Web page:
(A special thanks to Allison McDowell for provoking me to this research and to an amazing blog by Emily Talmage that had mad amounts of information on this subject)
This has been over a decade on the making. In 2000 Business Week listed the companies benefiting from the new boon in online education stating, “Dozens of new companies are springing up to serve the emerging K-12 market for digital learning. Investors have poured nearly $1 billion into these companies since the beginning of 1999, estimates Merrill Lynch.”
The development of what we now call Common Core, competency-based learning and the online education industry have a long history. Click here for more on that.
Begin with ALEC Model Legislation called Resolution Adopting the 10 Elements of High-Quality Digital Learning for K-12
One element which states, “Advancement: Students progress based on demonstrated competency.”
This resolution was adopted in 2011 following a proposal crafted by Bob Wise and Jeb Bush. Tom Vander Ark, also proclaims himself an “architect of Digital Learning Now’s 10 Elements of Digital Learning”
Tom Vander Ark was the first business executive to serve as a public school superintendent and was the first executive director for education at the Bill & Melinda Gates Foundation. Mr. Vander Ark is chairman of theBoard of Directors for iNACOL, the International Association for K-12 Online Learning. You can see his blog.
Bob Wise and Jeb Bush along with Bill Gates were central to the development of the Common Core State Standards. These standards are an integral part of the new online competency based network.
According to Talmage: “A paper produced by the Gates Foundation describing current investments related to Common Core has a section titled “Proficiency-Based Pathways.” The report states that “conditions are ripe for creating personalized learning opportunities beyond school—in an anytime, anywhere fashion,” and that “we believe it’s possible with the convergence of the Common Core State Standards, the work on new standards-based assessments, the development of new data systems, and the rapid growth of technology-enabled learning experiences.”
Achieve (instrumental in development of CCSS) helps create state policy frameworks for graduation requirements tied to career and college ready standards.
According to a promotional flyer created by the Bill and Melinda Gates Foundation:
“Education leaders have long talked about setting rigorous standards and allowing students more or less time as needed to demonstrate mastery of subjects and skills. This has been more a promise than a reality, but we believe it’s possible with the convergence of the Common Core State Standards, the work on new standards-based assessments, the development of new data systems, and the rapid growth of technology-enabled learning experiences.”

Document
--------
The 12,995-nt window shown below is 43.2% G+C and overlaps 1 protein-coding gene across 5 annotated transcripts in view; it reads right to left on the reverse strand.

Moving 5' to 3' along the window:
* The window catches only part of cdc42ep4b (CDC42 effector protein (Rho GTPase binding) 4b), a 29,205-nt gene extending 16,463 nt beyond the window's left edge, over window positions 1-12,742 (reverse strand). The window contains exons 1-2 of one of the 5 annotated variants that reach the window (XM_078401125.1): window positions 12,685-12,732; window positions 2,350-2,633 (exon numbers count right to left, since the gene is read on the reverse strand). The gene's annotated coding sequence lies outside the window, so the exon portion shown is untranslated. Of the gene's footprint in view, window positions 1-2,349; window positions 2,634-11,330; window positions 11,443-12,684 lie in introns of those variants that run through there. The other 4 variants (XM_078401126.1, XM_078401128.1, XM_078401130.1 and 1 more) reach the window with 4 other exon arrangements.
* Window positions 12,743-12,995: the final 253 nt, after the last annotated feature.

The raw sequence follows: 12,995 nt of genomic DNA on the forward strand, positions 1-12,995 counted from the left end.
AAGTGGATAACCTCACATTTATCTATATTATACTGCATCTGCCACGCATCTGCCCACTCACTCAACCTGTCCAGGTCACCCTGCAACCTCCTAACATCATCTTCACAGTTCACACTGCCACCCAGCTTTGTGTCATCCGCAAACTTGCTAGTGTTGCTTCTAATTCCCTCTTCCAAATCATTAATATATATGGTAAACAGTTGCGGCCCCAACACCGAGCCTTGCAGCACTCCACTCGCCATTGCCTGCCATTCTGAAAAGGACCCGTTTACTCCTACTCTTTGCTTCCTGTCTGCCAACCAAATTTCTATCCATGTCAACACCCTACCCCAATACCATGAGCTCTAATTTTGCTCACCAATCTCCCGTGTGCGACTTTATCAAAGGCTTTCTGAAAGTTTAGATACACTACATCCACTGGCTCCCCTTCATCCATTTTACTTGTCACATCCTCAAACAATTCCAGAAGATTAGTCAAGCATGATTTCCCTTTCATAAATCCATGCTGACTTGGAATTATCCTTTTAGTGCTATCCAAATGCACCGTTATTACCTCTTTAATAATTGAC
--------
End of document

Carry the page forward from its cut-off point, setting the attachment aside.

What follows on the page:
In 2010, the Foundation for Excellence in Education convened the Digital Learning Council, a diverse group of more than 100 leaders in education, government, philanthropy, business, technology and members of policy think tanks led by Co Chairmen Jeb Bush, and Bob Wise. The 10 Elements of High-Quality Digital Learning were released at this 2010 National Summit on Education Reform. It’s an ALEC model-endorsedcomprehensive framework of state-level policies and actions “designed to advance the meaningful and thoughtful integration of technology into K12 public education.”
Read the full list of members and advisors (I am sure you will recognize quite a few of these names central to the ed reform playbook—hint: yes, Gates is in there). This policy is further promoted by International Association for K12 Online Learning (iNACOL) in their website statement:
“Digital Learning Now’s Roadmap For Reform provides lawmakers, Governors, and policymakers with tangible steps to transform education into a model for the world, a system where every student graduates from high school with the skills and knowledge to succeed in college and careers.”
On the Board of Dircetors of iNACOL is Nicholas C. Donohue who serves as President and CEO Nellie Mae Education Foundation “Which has been on the receiving end of the Gates Foundation’s investments in developing and promoting the concept of “proficiency based” education has been the Nellie Mae EducationFoundation, a non-profit that retained 250 million dollars as an endowment when it separated from the Nellie Mae Corporation in 1998. In 2010, the Nellie Mae Education Foundation also received 1.7 million dollars from the Gates Foundation.” Talmage.
Also the vice chair of board of directors is Mickey Ravenaugh Executive Vice President Connections Learning. Notably she is the former co-chair of the Education Task Force for ALEC.
Also remember Tom Vanderark proclaimed architect of this bill is also on board of directors. He uses his blog for self promotional webinars and posts.
Competency Based Learning meets Online Education